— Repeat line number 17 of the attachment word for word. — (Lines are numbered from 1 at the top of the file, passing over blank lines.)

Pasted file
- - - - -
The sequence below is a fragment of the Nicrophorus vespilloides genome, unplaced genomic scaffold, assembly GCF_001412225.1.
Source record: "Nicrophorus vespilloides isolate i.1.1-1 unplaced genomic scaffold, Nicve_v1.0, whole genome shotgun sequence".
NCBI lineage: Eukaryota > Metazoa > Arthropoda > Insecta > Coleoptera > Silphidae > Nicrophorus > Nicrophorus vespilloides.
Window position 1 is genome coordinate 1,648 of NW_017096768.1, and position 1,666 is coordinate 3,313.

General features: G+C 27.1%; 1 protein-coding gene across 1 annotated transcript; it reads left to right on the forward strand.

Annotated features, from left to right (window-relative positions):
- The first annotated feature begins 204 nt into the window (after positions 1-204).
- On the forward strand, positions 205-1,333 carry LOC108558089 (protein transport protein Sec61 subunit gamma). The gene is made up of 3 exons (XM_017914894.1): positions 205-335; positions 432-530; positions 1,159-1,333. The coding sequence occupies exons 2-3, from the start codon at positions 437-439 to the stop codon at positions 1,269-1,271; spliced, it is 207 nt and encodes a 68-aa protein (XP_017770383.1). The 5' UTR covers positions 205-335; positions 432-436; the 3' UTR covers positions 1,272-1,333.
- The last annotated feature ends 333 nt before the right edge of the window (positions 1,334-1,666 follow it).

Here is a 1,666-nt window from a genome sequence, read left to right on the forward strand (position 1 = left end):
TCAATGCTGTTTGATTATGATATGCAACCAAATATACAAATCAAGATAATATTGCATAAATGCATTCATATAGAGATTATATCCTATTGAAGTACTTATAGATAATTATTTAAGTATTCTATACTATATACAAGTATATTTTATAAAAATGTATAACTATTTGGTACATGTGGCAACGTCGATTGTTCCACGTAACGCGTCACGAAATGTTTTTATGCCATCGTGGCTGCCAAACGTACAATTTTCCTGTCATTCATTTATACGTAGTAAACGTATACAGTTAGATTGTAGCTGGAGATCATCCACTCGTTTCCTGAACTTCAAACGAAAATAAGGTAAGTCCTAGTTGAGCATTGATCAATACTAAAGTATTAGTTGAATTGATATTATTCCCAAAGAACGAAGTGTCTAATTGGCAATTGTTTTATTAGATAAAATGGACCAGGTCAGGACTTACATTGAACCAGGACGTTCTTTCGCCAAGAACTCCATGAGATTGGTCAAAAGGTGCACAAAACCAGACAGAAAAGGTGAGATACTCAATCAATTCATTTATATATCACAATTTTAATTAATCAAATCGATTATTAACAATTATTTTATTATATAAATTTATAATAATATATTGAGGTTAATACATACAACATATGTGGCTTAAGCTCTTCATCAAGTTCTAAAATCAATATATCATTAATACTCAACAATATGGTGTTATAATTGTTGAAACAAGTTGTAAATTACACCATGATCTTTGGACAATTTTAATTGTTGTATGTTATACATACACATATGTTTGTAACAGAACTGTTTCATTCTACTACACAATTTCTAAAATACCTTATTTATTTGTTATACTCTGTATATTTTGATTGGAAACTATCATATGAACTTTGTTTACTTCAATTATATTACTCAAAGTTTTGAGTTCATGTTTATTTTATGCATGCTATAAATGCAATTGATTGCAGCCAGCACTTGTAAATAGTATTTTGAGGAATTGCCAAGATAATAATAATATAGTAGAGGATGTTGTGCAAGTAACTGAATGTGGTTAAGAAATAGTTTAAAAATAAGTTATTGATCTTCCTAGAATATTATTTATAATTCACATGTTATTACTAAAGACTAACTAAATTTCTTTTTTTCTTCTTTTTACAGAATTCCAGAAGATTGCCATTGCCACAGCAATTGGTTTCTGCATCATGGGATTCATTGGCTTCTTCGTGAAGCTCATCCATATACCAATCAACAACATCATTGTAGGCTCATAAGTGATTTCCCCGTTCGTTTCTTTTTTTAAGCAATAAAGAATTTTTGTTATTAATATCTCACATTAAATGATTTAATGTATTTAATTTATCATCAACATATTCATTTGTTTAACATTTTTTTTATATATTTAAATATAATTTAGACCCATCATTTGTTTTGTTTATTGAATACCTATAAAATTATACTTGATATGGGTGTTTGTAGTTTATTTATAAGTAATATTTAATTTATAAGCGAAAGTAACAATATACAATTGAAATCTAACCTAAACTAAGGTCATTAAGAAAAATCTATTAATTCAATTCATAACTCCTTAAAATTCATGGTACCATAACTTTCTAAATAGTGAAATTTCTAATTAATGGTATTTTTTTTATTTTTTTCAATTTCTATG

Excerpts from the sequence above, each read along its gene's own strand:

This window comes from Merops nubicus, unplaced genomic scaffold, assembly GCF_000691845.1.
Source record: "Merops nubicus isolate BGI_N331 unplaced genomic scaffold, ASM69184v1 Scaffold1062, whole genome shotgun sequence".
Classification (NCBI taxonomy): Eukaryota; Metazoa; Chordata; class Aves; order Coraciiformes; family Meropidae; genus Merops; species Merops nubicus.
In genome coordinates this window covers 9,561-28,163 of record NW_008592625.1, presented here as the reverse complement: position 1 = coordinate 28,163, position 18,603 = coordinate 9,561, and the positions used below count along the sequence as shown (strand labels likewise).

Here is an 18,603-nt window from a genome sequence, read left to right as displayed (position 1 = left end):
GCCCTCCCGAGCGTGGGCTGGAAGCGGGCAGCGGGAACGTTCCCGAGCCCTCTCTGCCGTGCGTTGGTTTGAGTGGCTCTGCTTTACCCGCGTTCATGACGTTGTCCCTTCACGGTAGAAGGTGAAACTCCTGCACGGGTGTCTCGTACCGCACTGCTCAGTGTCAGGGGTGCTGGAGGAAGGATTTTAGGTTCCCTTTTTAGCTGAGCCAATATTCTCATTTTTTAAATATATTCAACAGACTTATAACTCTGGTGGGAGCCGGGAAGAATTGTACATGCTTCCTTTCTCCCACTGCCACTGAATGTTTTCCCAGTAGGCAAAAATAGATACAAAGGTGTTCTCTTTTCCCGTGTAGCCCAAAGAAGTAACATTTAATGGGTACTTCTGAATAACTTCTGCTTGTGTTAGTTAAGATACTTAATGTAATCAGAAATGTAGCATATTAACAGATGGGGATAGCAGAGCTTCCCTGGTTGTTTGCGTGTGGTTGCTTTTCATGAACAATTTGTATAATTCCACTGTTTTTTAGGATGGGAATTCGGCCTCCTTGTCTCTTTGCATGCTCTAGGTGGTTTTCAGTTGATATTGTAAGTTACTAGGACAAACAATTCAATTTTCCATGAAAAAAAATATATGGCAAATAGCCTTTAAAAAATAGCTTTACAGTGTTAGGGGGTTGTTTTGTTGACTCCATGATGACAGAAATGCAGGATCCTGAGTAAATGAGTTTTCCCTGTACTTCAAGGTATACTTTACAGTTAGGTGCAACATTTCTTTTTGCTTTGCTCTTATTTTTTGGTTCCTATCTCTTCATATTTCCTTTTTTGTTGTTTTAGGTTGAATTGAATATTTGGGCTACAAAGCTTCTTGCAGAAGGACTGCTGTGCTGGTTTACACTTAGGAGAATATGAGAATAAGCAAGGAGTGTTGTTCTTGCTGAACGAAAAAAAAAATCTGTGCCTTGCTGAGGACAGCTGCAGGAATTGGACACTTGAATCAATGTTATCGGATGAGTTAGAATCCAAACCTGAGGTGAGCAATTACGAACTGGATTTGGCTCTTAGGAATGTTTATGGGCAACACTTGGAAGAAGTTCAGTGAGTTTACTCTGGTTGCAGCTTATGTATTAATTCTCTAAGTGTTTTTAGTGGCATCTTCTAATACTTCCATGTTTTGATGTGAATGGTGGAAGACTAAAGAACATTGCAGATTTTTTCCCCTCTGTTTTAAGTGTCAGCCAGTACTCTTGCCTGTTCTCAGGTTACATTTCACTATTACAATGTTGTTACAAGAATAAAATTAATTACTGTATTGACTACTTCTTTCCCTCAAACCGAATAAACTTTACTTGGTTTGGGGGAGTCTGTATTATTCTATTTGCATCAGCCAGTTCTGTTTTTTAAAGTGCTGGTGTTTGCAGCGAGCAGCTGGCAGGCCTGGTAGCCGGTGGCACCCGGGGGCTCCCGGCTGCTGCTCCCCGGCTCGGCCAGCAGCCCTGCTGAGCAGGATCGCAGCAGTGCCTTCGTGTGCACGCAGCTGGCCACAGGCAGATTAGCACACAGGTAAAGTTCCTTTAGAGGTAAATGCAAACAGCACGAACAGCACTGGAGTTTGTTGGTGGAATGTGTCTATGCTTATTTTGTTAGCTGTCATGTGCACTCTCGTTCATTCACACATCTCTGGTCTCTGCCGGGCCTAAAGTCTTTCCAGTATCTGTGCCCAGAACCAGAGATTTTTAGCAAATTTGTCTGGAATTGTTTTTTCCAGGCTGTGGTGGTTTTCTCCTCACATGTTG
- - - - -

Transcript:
Here is an 18,603-nt window from a genome sequence, read left to right as displayed (position 1 = left end):